~/cpdfd $ tree -aF gtk gtk ├── .config/ │ ├── gtk-3.0/ │ │ └── settings.ini # Irrelevant files ├── .gtkrc-2.0 # More files that do not concern fonts
You only need to check
.gtkrc-2.0 and the GTK3
default typeface is the fontconfig alias “sans” at 10 point size. If
you have followed the instructions in the chapter about installing core
packages, “Sans” or “Sans-serif” should stand for “Roboto” (package is
The panel (top bar) only supports bitmap fonts, as explained in the
chapter about the top panel. It is configured to use Terminus
xfonts-terminus) else fall back to whatever the “fixed” typeface is.
The script that sets up MATE Terminal,
uses conditional logic to determine which typeface to use at its optimal
point size. If Hack is available, then it is defined as the default at
size 10. Else the script checks for Monoid and defines it at 9pt.
Otherwise defaults to the generic “Monospace” alias at 10 point size.
This should give you the DejaVu Sans Mono typeface. All this is done in
an effort to use each typeface at its optimal point size.
Similar logic applies to the custom UI font which is used in my various
dmenu implementations. This is
my_custom_ui_font.sh which is
included in my dotfiles at
The notification daemon—
dunst—uses “Sans-10”, in large part because
its configuration file is static and cannot run shell logic.
A sans-serif font is the safest default. Besides, notifications can
display a big chunk of text, where a monospaced font will make the
notification’s box expand out of proportion. We want them to be
All the above notwithstanding, you should know that not all applications out there will faithfully follow your rules. For example, Flatpak apps will use their own settings because they do not read from the user’s font configurations. Graphical tools that are launched with escalated privileges will read from the root user’s configs. And so on.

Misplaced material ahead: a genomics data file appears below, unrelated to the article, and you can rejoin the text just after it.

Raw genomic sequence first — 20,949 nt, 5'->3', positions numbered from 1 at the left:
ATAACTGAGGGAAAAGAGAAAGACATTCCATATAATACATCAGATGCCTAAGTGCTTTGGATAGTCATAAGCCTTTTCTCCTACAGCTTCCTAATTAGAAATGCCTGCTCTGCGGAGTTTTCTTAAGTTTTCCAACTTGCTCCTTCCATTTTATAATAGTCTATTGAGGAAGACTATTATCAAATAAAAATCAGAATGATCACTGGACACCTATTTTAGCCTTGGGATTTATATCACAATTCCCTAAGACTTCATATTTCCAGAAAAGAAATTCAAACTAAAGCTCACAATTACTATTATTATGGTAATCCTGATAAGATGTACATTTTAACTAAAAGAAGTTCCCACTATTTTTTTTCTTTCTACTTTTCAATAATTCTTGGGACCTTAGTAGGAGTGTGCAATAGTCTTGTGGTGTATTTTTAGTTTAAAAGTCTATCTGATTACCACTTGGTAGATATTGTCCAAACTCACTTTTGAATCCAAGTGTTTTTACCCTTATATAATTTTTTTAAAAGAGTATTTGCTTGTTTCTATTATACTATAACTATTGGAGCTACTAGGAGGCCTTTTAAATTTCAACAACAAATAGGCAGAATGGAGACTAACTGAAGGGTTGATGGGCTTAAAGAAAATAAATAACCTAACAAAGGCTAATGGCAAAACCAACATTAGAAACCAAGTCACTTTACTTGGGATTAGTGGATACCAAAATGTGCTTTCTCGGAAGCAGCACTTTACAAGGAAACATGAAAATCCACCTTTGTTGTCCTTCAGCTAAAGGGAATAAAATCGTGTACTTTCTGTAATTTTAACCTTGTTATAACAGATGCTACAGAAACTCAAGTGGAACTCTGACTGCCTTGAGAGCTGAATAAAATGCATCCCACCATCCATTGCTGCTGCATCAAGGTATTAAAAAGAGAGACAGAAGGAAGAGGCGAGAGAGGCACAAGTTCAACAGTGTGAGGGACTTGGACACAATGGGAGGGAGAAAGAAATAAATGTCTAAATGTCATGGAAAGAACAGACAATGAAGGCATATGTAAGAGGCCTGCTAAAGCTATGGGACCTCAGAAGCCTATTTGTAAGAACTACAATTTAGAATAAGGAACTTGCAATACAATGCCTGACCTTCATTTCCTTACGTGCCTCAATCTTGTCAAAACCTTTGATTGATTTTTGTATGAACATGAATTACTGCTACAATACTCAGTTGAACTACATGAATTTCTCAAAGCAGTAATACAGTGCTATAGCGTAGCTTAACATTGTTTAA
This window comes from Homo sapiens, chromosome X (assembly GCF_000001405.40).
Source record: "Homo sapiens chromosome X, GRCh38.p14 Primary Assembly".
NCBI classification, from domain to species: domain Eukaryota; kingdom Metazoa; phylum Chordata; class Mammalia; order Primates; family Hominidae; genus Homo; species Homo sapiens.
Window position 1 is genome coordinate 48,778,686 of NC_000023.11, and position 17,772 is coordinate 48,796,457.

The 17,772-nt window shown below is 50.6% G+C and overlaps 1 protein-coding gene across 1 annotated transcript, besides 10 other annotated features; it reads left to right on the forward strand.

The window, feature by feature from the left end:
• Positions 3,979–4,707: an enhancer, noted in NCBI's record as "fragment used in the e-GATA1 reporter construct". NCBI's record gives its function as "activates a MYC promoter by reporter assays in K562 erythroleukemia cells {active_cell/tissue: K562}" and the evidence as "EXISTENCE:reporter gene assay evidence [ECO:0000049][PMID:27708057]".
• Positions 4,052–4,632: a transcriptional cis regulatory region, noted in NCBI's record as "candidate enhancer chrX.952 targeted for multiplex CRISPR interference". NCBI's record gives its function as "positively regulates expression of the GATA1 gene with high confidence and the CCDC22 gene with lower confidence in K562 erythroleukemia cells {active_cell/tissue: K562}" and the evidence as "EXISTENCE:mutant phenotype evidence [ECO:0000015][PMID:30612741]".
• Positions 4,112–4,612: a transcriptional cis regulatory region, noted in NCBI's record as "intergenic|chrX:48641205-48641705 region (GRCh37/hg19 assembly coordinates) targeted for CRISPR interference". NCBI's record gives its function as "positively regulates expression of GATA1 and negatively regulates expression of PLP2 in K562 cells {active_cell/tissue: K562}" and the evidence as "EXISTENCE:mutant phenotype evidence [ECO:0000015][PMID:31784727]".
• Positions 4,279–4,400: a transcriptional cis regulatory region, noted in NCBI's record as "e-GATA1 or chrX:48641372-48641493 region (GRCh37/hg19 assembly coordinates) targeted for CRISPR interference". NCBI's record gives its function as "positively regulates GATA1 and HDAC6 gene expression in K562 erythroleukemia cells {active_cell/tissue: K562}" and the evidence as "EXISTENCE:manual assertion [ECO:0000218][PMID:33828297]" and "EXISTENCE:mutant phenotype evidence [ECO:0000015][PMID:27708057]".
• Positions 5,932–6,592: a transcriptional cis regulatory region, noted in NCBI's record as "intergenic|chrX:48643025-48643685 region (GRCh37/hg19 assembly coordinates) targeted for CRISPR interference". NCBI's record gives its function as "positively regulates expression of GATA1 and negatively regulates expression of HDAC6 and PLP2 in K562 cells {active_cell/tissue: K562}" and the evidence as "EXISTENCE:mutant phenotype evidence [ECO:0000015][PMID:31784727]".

What makes a good choice of font
Some closing notes on the criteria that determine the choice of my default typefaces: Hack and Roboto.
- Good unicode coverage. Support extended latin and greek glyphs at minimum.
- Have at least two weights: regular and bold. Ideally, also support true italics, or at least oblique forms with some effort put into them, rather than some procedurally generated slanted variant of the regular letters.
- Be legible at small point sizes. Do not create rivers of white space that flow through the text at larger sizes.
- Have good typographic colour. In other words, do not have too thin letter forms. Typefaces that are too thin are harder to read, make colours less distinct from each other, while they tend to create a certain “halo effect” around letter forms when using them against a light backdrop.
- Do not have a very high x-height. I need to easily tell apart miniscules from majuscules.
- Do not rely too much on serifs. Letters with fine details can become the standard when our displays have a pixel density that is at least good as printed text.
- For monospaced fonts: all vaguely similar glyphs should be easy to
tell apart, such as
- Be available in Debian’s
mainarchives. Comply with Debian’s Free Software Guidelines.
All this can be summarised as “do not be frivolous; be frugal, be accessible, and get the job done”.